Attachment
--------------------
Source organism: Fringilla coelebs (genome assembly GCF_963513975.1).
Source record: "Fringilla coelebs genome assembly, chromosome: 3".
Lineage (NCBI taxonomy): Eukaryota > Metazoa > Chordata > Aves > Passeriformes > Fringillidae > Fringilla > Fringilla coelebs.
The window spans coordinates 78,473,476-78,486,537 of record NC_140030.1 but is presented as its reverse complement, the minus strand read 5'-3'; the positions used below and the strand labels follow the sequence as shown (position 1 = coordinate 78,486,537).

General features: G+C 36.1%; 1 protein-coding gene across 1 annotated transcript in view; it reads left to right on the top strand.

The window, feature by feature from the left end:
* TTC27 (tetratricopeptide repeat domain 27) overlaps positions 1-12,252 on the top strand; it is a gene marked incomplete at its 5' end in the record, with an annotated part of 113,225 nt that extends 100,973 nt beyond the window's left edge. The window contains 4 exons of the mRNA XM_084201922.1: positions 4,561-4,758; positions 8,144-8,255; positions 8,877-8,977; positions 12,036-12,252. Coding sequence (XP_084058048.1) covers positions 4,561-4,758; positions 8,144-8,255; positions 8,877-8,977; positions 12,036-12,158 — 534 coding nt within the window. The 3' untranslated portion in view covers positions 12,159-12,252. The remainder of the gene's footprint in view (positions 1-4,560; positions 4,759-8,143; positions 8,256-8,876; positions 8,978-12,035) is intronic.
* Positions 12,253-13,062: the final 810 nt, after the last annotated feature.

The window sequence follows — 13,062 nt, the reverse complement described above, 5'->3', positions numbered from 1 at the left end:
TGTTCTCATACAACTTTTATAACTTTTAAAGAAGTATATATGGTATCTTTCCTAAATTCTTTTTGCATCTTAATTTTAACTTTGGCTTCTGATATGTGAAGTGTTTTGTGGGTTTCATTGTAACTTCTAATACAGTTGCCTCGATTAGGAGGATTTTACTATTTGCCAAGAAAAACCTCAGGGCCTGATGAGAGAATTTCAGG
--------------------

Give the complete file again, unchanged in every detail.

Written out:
Source organism: Fringilla coelebs (genome assembly GCF_963513975.1).
Source record: "Fringilla coelebs genome assembly, chromosome: 3".
Lineage (NCBI taxonomy): Eukaryota > Metazoa > Chordata > Aves > Passeriformes > Fringillidae > Fringilla > Fringilla coelebs.
The window spans coordinates 78,473,476-78,486,537 of record NC_140030.1 but is presented as its reverse complement, the minus strand read 5'-3'; the positions used below and the strand labels follow the sequence as shown (position 1 = coordinate 78,486,537).

General features: G+C 36.1%; 1 protein-coding gene across 1 annotated transcript in view; it reads left to right on the top strand.

The window, feature by feature from the left end:
* TTC27 (tetratricopeptide repeat domain 27) overlaps positions 1-12,252 on the top strand; it is a gene marked incomplete at its 5' end in the record, with an annotated part of 113,225 nt that extends 100,973 nt beyond the window's left edge. The window contains 4 exons of the mRNA XM_084201922.1: positions 4,561-4,758; positions 8,144-8,255; positions 8,877-8,977; positions 12,036-12,252. Coding sequence (XP_084058048.1) covers positions 4,561-4,758; positions 8,144-8,255; positions 8,877-8,977; positions 12,036-12,158 — 534 coding nt within the window. The 3' untranslated portion in view covers positions 12,159-12,252. The remainder of the gene's footprint in view (positions 1-4,560; positions 4,759-8,143; positions 8,256-8,876; positions 8,978-12,035) is intronic.
* Positions 12,253-13,062: the final 810 nt, after the last annotated feature.

The window sequence follows — 13,062 nt, the reverse complement described above, 5'->3', positions numbered from 1 at the left end:
TGTTCTCATACAACTTTTATAACTTTTAAAGAAGTATATATGGTATCTTTCCTAAATTCTTTTTGCATCTTAATTTTAACTTTGGCTTCTGATATGTGAAGTGTTTTGTGGGTTTCATTGTAACTTCTAATACAGTTGCCTCGATTAGGAGGATTTTACTATTTGCCAAGAAAAACCTCAGGGCCTGATGAGAGAATTTCAGG